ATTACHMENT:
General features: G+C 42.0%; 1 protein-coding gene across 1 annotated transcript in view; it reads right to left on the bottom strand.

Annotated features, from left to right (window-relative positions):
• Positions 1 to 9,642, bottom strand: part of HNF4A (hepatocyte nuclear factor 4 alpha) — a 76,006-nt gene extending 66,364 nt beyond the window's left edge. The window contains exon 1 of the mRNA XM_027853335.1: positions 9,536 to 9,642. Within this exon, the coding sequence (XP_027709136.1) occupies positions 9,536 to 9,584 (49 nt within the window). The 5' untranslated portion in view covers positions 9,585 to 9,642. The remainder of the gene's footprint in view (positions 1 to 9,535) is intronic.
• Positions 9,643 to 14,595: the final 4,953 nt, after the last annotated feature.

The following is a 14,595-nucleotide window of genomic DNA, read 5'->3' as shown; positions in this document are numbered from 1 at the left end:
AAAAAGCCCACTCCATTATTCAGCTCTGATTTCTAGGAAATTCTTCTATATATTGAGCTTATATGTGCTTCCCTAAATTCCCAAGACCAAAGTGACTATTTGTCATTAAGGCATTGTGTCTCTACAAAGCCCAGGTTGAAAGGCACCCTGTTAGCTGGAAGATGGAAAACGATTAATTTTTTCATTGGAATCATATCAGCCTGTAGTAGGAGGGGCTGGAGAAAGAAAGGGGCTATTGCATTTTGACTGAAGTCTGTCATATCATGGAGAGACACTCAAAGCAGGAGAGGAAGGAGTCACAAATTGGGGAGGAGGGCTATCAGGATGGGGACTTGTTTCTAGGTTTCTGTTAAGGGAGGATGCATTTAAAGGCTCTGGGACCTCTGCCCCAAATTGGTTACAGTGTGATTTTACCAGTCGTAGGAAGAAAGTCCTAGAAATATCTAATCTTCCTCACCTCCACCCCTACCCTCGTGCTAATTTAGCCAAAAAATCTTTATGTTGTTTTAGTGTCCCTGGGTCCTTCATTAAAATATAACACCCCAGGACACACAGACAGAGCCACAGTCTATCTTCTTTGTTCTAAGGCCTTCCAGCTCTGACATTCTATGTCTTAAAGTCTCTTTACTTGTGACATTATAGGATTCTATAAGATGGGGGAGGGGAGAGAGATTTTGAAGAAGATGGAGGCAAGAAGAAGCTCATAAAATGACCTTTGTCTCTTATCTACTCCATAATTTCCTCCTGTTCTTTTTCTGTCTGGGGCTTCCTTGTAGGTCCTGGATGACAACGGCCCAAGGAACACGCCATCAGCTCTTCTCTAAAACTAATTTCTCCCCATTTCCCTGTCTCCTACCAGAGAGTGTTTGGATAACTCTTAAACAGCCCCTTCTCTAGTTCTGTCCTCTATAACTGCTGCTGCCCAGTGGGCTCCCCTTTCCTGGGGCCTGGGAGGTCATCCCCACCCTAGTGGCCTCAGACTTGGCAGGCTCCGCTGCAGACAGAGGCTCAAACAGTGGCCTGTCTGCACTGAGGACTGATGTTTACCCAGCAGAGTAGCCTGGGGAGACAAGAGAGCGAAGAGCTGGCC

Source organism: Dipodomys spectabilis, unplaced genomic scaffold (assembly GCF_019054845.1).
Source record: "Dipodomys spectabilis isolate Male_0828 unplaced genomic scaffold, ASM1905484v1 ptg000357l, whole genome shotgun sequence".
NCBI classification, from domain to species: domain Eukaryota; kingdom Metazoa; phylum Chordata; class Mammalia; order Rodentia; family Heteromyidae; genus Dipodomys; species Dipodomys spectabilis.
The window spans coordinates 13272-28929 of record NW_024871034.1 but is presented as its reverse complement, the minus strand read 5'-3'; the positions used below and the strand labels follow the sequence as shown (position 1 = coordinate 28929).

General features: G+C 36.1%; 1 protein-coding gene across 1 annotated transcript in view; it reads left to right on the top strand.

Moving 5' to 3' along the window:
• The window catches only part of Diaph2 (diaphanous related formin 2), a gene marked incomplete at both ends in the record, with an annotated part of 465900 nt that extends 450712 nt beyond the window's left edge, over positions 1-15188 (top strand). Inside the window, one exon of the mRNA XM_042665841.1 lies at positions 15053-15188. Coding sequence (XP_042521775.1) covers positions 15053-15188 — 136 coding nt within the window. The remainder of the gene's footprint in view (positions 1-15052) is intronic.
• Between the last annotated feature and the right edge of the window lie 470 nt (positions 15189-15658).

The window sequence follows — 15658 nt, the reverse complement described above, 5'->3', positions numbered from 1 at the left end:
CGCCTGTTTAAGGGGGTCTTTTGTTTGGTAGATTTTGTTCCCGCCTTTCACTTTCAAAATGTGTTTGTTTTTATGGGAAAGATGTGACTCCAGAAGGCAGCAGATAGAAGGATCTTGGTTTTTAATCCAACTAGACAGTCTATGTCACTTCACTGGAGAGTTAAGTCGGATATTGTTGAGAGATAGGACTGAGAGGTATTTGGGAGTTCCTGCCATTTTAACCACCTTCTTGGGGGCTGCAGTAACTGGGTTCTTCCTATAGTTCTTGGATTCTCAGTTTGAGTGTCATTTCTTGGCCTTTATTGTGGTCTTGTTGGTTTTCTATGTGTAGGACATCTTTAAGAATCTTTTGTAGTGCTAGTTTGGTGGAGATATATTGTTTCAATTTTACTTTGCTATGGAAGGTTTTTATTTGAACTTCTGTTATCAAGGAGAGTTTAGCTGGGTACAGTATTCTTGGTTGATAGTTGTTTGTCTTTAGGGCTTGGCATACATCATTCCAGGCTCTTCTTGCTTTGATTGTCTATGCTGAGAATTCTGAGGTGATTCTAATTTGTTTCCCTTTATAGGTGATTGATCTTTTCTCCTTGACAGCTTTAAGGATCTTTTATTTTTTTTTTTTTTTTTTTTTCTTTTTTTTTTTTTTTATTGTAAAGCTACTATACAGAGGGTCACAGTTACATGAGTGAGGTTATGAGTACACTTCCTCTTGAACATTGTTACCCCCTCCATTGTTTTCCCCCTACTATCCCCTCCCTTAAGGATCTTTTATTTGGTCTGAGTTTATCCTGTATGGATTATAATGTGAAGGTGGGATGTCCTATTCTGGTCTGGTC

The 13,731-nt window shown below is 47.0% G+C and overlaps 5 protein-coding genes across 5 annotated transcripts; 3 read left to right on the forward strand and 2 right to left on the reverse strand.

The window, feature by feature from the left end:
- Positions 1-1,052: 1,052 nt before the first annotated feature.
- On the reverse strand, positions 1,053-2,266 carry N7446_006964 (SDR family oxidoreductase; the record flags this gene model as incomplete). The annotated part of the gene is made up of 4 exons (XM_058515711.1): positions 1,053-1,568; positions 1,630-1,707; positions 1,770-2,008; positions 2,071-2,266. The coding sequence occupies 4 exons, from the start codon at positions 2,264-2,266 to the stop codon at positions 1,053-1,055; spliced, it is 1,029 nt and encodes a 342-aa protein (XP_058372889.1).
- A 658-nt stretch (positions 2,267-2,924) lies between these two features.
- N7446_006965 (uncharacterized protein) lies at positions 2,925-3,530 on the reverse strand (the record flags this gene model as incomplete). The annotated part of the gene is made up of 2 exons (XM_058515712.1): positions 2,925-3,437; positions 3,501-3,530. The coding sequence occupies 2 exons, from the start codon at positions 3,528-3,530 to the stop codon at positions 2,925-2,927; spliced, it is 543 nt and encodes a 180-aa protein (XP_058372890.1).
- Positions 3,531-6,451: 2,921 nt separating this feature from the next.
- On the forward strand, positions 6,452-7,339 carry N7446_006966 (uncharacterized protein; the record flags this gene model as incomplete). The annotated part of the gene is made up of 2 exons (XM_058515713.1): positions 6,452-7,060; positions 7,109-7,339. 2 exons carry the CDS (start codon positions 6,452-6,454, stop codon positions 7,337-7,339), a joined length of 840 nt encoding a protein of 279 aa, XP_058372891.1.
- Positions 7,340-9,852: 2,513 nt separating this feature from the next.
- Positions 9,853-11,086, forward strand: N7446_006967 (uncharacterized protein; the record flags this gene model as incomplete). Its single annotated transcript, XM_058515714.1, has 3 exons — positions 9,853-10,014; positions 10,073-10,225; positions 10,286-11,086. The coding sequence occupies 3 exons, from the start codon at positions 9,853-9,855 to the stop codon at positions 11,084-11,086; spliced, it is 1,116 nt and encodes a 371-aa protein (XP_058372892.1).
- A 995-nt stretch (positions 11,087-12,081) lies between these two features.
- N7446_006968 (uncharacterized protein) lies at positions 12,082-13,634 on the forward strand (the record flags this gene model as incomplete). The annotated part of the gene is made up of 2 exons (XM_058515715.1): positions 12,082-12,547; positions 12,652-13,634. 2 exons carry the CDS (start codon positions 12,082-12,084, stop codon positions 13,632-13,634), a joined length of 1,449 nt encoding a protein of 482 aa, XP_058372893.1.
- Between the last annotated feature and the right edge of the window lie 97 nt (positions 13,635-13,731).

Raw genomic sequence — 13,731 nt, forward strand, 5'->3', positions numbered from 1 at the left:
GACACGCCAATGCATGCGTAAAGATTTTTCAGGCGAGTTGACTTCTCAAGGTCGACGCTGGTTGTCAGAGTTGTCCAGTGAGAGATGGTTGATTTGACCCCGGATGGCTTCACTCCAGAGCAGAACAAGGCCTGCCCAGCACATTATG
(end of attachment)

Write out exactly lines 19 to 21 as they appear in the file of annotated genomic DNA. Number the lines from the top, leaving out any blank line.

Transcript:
- Positions 1-1,052: 1,052 nt before the first annotated feature.
- On the reverse strand, positions 1,053-2,266 carry N7446_006964 (SDR family oxidoreductase; the record flags this gene model as incomplete). The annotated part of the gene is made up of 4 exons (XM_058515711.1): positions 1,053-1,568; positions 1,630-1,707; positions 1,770-2,008; positions 2,071-2,266. The coding sequence occupies 4 exons, from the start codon at positions 2,264-2,266 to the stop codon at positions 1,053-1,055; spliced, it is 1,029 nt and encodes a 342-aa protein (XP_058372889.1).
- A 658-nt stretch (positions 2,267-2,924) lies between these two features.